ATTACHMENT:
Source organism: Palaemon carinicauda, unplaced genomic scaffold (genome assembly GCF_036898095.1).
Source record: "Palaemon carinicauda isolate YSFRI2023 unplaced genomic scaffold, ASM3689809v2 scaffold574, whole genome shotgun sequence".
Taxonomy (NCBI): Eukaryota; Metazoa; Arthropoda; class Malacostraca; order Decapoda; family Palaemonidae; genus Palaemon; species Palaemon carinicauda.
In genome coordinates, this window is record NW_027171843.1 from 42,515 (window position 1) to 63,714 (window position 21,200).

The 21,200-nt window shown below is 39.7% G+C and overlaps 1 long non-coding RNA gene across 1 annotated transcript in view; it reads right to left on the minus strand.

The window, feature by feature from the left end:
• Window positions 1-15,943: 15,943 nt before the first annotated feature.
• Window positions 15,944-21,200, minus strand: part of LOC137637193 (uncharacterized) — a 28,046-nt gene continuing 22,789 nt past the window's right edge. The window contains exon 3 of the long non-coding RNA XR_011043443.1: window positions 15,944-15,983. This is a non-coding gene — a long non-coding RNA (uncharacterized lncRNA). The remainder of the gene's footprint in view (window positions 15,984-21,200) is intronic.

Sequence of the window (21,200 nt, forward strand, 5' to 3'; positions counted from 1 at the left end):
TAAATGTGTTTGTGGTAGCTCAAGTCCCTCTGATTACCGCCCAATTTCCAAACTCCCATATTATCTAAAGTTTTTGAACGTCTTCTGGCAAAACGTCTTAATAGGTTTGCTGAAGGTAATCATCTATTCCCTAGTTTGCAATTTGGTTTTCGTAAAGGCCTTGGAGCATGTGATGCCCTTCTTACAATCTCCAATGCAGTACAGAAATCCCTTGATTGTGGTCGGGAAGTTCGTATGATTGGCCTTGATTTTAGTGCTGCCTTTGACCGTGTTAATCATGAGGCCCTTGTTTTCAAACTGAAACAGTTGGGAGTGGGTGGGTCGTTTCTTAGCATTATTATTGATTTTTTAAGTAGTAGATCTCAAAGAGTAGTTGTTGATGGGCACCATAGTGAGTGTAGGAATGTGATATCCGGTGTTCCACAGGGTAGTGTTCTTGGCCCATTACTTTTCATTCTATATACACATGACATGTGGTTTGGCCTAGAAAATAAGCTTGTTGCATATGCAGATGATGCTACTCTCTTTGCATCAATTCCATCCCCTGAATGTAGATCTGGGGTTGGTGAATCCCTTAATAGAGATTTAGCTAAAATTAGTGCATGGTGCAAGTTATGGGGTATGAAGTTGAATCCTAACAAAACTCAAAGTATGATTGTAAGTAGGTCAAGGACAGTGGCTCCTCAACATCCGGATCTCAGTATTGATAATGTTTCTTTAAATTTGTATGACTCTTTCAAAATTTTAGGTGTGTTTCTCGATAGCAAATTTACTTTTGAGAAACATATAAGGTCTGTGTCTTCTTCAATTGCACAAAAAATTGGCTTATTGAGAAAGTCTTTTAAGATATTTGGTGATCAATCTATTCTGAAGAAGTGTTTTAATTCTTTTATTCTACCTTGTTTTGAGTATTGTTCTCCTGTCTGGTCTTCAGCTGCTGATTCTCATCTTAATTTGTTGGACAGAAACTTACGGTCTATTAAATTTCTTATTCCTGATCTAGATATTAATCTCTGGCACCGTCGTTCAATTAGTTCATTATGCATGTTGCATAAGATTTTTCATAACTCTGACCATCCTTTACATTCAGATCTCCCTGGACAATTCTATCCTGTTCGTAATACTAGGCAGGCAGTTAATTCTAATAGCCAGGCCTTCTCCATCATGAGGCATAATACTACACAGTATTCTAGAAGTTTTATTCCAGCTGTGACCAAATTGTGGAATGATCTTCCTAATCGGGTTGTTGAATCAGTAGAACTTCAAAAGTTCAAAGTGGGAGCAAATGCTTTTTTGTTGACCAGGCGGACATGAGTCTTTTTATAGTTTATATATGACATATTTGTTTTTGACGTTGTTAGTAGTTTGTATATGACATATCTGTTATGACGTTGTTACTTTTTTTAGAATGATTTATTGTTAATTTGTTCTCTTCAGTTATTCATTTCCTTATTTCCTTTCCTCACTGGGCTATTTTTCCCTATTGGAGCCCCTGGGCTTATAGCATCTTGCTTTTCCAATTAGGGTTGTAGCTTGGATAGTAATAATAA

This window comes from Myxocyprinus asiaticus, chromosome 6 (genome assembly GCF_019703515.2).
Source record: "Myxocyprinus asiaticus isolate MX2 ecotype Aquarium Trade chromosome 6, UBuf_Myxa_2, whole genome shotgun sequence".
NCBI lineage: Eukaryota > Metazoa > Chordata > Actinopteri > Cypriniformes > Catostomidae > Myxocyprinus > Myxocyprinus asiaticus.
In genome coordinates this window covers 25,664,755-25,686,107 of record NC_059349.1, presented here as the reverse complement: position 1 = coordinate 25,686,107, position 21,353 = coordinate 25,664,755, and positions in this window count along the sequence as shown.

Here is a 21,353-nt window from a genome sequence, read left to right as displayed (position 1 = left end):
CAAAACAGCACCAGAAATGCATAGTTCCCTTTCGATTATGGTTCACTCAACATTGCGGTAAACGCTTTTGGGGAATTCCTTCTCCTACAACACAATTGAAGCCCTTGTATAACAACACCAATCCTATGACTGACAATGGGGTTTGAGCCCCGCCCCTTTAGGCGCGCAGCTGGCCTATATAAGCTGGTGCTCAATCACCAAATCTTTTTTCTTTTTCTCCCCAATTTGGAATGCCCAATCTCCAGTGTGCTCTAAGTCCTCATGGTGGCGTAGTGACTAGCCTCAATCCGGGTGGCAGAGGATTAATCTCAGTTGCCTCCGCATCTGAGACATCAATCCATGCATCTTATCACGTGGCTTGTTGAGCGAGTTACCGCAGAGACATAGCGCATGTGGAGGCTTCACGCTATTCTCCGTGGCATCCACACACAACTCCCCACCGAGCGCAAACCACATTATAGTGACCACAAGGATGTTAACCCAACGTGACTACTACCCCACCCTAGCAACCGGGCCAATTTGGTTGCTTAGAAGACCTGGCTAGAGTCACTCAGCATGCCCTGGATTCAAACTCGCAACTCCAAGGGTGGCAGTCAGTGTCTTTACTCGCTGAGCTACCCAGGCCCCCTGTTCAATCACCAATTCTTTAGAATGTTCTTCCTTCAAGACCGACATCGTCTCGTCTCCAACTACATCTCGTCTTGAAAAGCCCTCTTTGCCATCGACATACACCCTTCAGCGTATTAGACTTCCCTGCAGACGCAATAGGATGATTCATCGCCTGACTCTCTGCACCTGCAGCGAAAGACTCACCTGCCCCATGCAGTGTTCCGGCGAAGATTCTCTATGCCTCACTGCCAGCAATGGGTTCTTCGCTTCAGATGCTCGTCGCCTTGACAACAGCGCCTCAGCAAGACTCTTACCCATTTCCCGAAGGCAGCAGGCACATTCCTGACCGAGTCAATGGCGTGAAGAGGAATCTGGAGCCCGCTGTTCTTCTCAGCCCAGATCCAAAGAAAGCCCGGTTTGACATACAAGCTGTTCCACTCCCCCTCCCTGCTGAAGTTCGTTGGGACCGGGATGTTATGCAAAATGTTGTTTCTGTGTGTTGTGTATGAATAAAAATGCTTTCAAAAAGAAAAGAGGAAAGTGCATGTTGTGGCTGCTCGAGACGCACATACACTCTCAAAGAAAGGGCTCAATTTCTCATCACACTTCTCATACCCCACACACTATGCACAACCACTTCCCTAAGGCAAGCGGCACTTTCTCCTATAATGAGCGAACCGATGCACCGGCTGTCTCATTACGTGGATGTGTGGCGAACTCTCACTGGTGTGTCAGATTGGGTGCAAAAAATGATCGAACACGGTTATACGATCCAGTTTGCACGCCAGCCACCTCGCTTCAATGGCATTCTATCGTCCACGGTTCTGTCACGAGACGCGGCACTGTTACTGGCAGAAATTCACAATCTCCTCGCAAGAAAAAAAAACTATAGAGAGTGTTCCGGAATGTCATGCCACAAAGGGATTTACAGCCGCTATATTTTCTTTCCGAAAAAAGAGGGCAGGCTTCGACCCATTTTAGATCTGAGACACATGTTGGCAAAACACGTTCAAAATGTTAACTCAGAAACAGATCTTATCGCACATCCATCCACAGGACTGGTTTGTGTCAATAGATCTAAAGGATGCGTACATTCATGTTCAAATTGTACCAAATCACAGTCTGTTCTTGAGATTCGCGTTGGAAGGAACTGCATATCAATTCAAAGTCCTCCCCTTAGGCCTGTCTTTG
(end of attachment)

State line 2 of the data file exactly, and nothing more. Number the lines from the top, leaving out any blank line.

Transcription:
Source record: "Palaemon carinicauda isolate YSFRI2023 unplaced genomic scaffold, ASM3689809v2 scaffold574, whole genome shotgun sequence".